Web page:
Support from family and friends is critical in the management of schizophrenia. Patients benefit enormously when their families, friends and colleagues understand the illness and are suitably educated about ways to provide help and support when needed.
Today we celebrate the birth of Paul Moody, American inventor and mechanic of textile machinery, born in Massachusetts in 1779. At age sixteen Moody learned the weaver’s craft, and soon became a weaving expert.
After years perfecting his skills in the textile industry, he arrived at the Boston Manufacturing Company textile mill at Waltham, Massachusetts in 1814, where he oversaw the factory operations. Moody is often credited with developing and perfecting the first power loom in America. He was also responsible for other innovations in the weaving industry such as the “dead spindle” spinning apparatus. By contributing a substantial number of patented improvements in textile machinery, Moody played an important role in the advancement of the industry.
Marine Biodiversity is the theme for this year’s International Day for Biological Diversity (IDB).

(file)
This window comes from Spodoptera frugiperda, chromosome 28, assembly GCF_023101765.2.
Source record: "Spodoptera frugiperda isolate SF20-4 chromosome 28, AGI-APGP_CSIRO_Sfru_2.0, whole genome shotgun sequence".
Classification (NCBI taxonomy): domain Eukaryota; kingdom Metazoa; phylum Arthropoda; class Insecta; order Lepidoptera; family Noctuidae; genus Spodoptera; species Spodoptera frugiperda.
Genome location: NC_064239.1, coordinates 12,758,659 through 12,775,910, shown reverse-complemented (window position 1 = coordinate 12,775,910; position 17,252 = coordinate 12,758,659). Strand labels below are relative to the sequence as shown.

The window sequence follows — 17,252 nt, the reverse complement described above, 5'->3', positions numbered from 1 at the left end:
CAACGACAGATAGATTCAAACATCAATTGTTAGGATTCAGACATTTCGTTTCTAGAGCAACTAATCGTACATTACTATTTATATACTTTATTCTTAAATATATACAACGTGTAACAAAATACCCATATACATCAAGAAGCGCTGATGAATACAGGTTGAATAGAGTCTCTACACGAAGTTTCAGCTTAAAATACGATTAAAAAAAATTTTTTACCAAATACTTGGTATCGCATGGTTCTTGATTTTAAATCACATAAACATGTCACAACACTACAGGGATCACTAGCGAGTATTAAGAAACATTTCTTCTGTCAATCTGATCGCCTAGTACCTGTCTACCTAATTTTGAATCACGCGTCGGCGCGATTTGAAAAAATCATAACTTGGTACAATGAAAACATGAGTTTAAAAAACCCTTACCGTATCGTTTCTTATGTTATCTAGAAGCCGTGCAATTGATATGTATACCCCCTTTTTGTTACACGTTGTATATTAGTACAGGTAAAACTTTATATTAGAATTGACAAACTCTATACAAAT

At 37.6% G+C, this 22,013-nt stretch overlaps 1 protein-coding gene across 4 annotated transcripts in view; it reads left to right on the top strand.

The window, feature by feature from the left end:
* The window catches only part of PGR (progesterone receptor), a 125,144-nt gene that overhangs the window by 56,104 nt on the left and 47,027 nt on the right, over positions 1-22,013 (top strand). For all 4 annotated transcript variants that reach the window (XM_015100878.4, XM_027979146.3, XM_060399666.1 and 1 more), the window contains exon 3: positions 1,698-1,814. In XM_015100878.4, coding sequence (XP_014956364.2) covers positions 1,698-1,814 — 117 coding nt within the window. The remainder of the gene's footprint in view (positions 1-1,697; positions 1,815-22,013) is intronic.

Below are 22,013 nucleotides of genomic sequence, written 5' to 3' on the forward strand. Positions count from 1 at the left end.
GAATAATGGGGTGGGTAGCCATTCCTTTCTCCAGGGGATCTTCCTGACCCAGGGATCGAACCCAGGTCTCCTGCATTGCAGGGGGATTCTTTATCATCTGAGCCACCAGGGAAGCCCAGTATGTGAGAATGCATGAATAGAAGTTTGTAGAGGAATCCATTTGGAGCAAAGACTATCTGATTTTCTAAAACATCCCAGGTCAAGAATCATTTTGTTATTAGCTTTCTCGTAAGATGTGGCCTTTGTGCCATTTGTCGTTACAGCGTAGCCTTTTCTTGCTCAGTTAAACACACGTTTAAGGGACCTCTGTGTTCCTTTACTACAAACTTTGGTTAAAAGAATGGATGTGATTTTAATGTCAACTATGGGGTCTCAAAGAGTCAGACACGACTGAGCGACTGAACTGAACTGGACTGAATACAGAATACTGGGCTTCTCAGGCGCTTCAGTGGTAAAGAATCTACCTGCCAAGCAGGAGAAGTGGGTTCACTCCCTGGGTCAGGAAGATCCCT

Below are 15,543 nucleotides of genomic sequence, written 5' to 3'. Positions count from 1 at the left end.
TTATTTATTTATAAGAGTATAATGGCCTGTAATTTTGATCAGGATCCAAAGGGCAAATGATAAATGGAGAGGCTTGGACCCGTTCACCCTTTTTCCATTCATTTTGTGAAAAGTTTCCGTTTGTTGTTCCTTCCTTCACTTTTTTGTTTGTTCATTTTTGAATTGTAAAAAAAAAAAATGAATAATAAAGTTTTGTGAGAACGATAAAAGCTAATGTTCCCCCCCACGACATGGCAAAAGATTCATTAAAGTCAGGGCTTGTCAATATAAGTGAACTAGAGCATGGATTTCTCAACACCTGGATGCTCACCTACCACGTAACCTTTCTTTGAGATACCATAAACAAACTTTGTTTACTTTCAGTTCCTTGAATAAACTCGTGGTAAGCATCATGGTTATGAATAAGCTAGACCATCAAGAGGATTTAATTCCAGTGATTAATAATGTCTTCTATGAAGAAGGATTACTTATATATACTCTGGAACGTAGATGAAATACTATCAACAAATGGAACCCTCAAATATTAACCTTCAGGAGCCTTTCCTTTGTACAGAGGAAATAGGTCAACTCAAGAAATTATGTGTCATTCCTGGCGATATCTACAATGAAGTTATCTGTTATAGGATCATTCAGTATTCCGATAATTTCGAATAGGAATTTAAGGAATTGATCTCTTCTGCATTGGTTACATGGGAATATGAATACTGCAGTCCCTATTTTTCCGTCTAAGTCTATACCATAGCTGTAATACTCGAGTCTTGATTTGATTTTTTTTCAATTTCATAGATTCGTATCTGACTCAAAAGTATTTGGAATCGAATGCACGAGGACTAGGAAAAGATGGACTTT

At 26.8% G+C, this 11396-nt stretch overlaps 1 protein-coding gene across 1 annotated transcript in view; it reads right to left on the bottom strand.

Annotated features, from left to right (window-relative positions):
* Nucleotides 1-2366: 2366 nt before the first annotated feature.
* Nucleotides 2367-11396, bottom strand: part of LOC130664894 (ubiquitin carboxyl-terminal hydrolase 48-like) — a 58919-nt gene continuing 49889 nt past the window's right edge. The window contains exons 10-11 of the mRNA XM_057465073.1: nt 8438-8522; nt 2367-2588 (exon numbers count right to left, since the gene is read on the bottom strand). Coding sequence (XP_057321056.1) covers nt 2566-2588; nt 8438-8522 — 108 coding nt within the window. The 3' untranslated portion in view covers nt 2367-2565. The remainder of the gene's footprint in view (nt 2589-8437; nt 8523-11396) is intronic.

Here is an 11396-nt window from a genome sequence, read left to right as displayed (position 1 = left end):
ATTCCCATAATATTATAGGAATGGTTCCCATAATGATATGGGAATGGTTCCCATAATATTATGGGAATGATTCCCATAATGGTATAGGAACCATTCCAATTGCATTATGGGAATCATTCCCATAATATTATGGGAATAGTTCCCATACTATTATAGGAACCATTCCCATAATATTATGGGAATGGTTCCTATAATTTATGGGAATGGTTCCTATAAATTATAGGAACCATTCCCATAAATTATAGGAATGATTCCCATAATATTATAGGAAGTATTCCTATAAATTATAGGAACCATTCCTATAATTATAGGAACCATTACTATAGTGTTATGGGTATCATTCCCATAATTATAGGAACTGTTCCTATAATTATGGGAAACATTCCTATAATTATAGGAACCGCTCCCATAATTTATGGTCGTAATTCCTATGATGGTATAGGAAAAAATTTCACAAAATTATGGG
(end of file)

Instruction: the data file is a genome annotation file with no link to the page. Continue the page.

Counting Life in the Sea
Between 2000 and 2010, scientists worldwide took part in a groundbreaking collaborative venture known as the “Census of Marine Life”, to quantify marine biodiversity.
More than 2500 scientists from 80 nations participated in activities ranging from surface seawater studies to deepwater probes, from the arctic waters to the tropics. Around 1200 species were added to the known roster of sea life, and more species are still being investigated.
The estimate of the total number of known marine species has now reached about a quarter of a million. However, in its final report the Census team suggested the actual number could in fact exceed a million, so there’s still a lot of discovery awaiting anyone venturing into the field of marine biology!